I shall mention at present but one more instance of their pious zeal for the Church. They had somewhere heard the maxim, that _Sanguis martyrum est semen ecclesiae_;[16] therefore in order to sow this seed, they began with impeaching a clergyman: and that it might be a true martyrdom in every circumstance, they proceeded as much as possible against common law,[17] which the long-robe part of the managers knew was in a hundred instances directly contrary to all their positions, and were sufficiently warned of it beforehand; but their love of the Church prevailed. Neither was this impeachment an affair taken up on a sudden. For, a certain great person (whose Character has been lately published by some stupid and lying writer)[18] who very much distinguished himself by his zeal in forwarding this impeachment, had several years ago endeavoured to persuade the late King to give way to just such another attempt. He told his Majesty, there was a certain clergyman preached very dangerous sermons, and that the only way to put a stop to such insolence, was to impeach him in Parliament. The King enquired the character of the man; “O, sir,” said my lord, “the most violent, hot, positive fellow in England; so extremely wilful, that I believe he would be heartily glad to be a martyr.” The King answered, “Is it so? Then I am resolved to disappoint him”; and would never hear more of the matter; by which that hopeful project unhappily miscarried.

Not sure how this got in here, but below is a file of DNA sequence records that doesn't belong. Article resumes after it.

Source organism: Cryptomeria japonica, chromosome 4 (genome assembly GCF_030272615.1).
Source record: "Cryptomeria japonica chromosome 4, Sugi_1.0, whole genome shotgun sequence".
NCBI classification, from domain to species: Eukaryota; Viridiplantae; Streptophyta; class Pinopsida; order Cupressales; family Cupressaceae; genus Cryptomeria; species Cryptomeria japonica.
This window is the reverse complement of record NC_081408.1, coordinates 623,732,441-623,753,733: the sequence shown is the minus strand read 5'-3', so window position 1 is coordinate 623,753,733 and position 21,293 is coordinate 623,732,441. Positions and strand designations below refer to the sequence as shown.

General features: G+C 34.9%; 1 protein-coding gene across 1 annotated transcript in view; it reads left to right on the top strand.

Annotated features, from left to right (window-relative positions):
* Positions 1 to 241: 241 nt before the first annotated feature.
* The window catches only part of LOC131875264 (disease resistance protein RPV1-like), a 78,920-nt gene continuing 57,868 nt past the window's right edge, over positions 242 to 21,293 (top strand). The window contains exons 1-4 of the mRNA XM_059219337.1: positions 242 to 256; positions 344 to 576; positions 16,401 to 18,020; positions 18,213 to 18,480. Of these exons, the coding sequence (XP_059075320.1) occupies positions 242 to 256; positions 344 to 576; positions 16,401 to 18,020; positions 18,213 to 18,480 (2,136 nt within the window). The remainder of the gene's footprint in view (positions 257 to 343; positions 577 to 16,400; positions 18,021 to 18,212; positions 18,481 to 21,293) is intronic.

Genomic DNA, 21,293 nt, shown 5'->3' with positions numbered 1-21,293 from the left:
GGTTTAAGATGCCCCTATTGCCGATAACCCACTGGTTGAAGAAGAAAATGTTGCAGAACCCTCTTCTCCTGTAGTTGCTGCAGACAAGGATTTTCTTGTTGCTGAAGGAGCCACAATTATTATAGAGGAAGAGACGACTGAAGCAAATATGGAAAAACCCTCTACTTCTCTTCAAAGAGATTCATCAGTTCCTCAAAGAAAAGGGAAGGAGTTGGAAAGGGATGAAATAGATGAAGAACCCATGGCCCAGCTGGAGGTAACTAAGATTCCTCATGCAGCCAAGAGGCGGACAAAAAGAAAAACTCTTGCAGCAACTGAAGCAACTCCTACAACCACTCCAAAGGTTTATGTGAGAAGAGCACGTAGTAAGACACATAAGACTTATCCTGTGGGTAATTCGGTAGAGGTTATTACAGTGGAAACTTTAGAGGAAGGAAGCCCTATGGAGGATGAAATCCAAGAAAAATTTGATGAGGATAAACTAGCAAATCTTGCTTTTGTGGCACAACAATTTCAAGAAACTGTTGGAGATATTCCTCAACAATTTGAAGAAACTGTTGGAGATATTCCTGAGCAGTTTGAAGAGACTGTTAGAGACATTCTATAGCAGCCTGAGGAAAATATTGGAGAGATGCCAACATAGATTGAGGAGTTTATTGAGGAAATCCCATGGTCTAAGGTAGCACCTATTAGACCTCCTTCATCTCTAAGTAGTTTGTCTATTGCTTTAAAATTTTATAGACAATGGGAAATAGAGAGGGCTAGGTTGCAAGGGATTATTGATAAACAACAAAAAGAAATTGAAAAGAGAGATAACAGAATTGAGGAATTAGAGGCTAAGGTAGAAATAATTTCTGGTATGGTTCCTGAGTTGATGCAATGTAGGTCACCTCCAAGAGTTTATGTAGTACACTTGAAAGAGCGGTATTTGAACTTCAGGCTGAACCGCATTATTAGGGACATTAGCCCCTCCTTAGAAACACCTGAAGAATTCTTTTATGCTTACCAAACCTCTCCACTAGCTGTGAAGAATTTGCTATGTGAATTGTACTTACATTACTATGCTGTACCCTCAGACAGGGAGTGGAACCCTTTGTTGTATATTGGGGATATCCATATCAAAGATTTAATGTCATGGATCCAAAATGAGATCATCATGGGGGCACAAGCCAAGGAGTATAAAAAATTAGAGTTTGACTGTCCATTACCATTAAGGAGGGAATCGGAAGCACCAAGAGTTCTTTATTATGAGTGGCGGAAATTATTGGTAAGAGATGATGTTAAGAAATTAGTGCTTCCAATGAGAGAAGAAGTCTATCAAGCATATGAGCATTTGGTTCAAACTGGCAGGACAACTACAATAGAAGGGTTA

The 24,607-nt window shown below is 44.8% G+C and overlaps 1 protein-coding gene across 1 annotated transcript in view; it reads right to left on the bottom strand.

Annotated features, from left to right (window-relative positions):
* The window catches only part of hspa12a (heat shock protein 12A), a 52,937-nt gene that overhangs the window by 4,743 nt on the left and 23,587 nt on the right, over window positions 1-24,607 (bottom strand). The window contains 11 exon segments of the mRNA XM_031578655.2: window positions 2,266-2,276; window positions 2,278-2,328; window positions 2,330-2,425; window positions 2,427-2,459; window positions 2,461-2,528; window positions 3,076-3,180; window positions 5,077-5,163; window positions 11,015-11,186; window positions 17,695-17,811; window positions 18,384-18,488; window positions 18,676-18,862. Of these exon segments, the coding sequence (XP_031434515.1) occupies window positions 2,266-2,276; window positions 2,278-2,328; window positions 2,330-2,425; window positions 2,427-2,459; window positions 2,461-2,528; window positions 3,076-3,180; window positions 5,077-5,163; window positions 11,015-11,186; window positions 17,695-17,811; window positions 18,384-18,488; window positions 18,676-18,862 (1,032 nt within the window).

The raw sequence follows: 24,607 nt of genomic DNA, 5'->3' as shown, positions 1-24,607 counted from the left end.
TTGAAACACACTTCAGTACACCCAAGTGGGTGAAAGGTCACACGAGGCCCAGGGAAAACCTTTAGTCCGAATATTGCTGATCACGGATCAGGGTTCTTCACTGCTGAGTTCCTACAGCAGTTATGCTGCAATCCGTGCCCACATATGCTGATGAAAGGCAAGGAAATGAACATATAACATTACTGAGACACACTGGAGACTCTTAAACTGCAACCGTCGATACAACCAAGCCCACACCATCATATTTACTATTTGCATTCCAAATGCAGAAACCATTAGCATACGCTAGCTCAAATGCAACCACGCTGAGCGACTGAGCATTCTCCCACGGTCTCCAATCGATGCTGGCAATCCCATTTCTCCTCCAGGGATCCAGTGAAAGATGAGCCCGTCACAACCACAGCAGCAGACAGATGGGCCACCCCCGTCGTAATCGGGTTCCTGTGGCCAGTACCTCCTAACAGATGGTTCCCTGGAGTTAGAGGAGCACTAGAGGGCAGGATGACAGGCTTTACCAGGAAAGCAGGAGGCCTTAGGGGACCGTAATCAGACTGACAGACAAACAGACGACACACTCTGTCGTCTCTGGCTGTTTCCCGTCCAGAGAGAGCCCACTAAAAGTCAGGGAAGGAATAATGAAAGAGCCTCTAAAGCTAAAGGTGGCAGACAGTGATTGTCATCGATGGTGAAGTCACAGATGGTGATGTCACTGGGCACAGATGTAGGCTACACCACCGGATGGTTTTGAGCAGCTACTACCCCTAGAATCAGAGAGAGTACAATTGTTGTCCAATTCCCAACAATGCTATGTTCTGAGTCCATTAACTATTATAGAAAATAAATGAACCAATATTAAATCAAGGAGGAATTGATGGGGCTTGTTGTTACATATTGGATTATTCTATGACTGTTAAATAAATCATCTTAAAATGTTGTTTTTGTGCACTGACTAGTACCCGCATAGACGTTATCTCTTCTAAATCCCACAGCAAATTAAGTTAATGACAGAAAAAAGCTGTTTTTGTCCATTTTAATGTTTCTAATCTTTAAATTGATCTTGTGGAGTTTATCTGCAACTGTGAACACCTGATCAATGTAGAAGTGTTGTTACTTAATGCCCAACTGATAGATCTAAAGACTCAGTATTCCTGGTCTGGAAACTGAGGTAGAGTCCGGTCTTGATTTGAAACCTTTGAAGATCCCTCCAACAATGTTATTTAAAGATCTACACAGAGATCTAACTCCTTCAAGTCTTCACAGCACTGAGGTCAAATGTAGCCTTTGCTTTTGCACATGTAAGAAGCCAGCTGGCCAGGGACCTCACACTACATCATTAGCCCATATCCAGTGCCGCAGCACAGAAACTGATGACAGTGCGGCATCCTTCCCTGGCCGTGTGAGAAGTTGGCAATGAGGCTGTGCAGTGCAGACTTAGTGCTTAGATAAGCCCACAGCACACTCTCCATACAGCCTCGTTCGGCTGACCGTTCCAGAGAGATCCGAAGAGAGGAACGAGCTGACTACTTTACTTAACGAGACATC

I have hitherto confined myself to those endeavours for the good of the Church, which were common to all the leaders and principal men of our party; but if my paper were not drawing towards an end, I could produce several instances of particular persons, who by their exemplary lives and actions have confirmed the character so justly due to the whole body. I shall at present mention only two, and illustrate the merits of each by a matter of fact.

That worthy patriot, and true lover of the Church, whom the late “Examiner” is supposed to reflect on under the name of Verres,[19] felt a pious impulse to be a benefactor to the Cathedral of Gloucester, but how to do it in the most decent, generous manner, was the question. At last he thought of an expedient: One morning or night he stole into the Church, mounted upon the altar, and there did that which in cleanly phrase is called disburthening of nature: He was discovered, prosecuted, and condemned to pay a thousand pounds, which sum was all employed to support the Church, as, no doubt, the benefactor meant it.